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Swing the lamp, pull up a sandbag.

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Swing the lamp, pull up a sandbag.

Old 29th Sep 2016, 16:18
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Swing the lamp, pull up a sandbag.

It has been suggested that a thread be opened for historical helicopter stories in the hope of them not disappearing as we all grow old and fade away. This is a first offering. Maybe the thread will run and maybe not. No outright fiction please but inevitably the years cloud the memory.

In the mid 70's at Soest with 660 squadron Army Air Corps one of the Gazelles developed an alarming thump, thump thump
at the bottom of autorotation. Nothing could be found wrong so it was decided to carry out an airtest with the gearbox cowlings removed, a door off and with a certain sergeant attached to the aircraft via a despatchers harness positioned to see what was going on. A further airtest resulted in the defective part ,one of the transmission supports being identified as the culprit. Would just love to see the 'elf and safety wallahs having a heart attack if you did something like that now.

Probably stranger still is what became of our hero.

Transport Manager Alex Garty Poses With Queen Elizabeth Ii's Bentley Stock Photo, Royalty Free Image: 62639384 - Alamy
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Old 29th Sep 2016, 17:14
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1962...young Sasless and another Civil Air Patrol Cadet were learning to fly Gyro Copters. One of the Squadron Seniors had several and a non-powered version that was attached to a wooden platform on the back of a Ford Pickup Truck.

The Copter was loosely chained so that there was about two feet of slack but not enough to get off the side of the platform and Students would be driven down the Taxiway of the airport and allowed to practice "flying" the machine.

Somewhere in the Course of instructions it was not emphasized that the chains were there just to limit the movement a bit and were not supposed to be pulled hard against for any length of time but instead the aircraft should be hovered mid-travel or so.

Young Sasless being the Observer on the one particular run took scant notice of the Copter being pulled hard against the Chains by the other Cadet....and at some point the laws of physics, structural limits, and commonsense all came together to creat an interesting end to the flight, the Copter, and the cab of the Pickup when the rotor head, mast, and associated bits went many different directions all in a flash.

We survived although the other Cadet did go to Hospital for a few days, and I took a severe beating from the Rotor blades as they went about their business of killing the Gyro Copter and remodeling the Cab of the Pickup Truck.

I should have taken a hint from all that and stuck with Airplanes perhaps.
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Old 29th Sep 2016, 21:03
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Worried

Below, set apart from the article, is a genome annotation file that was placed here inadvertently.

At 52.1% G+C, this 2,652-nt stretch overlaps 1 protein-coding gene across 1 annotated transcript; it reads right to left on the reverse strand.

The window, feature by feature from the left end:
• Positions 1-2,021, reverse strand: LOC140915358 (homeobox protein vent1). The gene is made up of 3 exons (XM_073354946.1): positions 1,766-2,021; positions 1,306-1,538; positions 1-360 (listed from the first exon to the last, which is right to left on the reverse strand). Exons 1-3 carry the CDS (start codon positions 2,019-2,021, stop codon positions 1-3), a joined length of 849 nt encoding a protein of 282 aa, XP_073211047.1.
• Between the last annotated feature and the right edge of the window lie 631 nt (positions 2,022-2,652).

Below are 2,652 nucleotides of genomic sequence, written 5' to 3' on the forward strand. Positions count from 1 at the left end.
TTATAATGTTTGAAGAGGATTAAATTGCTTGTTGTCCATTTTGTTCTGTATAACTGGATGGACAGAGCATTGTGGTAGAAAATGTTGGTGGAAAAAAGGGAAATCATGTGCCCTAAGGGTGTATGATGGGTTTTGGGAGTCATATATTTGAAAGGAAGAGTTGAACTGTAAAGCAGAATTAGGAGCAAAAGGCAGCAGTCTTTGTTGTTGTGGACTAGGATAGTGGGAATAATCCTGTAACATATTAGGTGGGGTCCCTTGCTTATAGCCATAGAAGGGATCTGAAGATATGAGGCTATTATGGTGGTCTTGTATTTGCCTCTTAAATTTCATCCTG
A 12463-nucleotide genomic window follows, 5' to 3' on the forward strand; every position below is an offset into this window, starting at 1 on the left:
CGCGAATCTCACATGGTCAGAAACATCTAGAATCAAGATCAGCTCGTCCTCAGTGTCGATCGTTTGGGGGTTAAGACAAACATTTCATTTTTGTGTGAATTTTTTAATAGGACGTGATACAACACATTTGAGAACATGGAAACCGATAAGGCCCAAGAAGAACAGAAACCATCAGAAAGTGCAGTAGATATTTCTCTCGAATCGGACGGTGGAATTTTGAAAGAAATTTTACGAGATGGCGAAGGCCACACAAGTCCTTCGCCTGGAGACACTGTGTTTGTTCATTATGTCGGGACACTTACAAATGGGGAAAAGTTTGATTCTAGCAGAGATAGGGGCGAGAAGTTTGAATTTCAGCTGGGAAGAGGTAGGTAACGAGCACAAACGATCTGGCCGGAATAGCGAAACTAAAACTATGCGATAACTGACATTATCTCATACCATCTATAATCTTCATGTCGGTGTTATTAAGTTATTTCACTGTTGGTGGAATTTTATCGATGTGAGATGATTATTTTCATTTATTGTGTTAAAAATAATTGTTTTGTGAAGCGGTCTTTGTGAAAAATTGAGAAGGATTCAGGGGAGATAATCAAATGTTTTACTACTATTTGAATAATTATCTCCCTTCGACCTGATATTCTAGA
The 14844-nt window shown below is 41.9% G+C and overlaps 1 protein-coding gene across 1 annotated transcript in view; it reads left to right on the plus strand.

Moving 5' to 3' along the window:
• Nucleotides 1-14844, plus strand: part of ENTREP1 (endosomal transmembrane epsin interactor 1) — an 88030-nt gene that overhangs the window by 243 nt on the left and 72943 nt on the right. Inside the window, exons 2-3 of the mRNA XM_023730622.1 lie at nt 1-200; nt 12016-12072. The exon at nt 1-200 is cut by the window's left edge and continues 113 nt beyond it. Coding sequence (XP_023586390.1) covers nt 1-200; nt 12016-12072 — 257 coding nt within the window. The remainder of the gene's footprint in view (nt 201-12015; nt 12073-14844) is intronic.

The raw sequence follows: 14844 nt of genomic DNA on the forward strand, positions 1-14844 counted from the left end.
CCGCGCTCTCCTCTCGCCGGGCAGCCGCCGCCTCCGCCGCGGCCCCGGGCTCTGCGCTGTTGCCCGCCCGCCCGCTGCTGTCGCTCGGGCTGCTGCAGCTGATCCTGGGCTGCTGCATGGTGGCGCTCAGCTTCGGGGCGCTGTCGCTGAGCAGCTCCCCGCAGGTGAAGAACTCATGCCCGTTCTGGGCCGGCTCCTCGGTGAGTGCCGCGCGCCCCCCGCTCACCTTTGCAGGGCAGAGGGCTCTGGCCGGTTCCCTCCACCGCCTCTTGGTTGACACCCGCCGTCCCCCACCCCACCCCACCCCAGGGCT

I daren't post any stories on here; I only started in 1985 so I'm going to be made to feel like a proper sprog !

NEO
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Old 29th Sep 2016, 21:14
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Sprog is not quite the word I have heard used to describe you....but I do recall your first ever trip from Lagos to Warri by Road when the nice Police Officer was going to arrest you because your Particulars were not in order. The look on your Face when all I did was ask for a Receipt to show to the Chief Pilot as you had been signed off to me and I had to account for why you were not still with me when I got to Warri.

You were not very happy with me at the time as i recall.
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Old 29th Sep 2016, 21:27
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Ah, yes. JB has a lot to answer for ! Putting me in a car with you for that long was torture enough, but 11 road blocks in Benin City alone ? FFS ?! Big Maurice looked after us pretty well (and he was VERY big), but you kept on talking to the police as if they were friends.

NEO
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Old 30th Sep 2016, 00:29
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They were....they were wanting to keep you and I felt they were making a mistake as in short order they would have been paying us to come get you.
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Old 30th Sep 2016, 03:38
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This is currently an extension of the tales of yore being related on the Nigeria thread, so I guess a couple of non-Bristow anecdotes wouldn't go astray.

It was always a cause of interest when I'd see cars on the road in Warri with the new-fangled hazard flashers going. Eventually the company driver explained that we were 'no go left right', i.e. straight on at a crossroad. You just have to accept that logic, along with wipers being put on when on a dirt road to keep the stones off the windshield.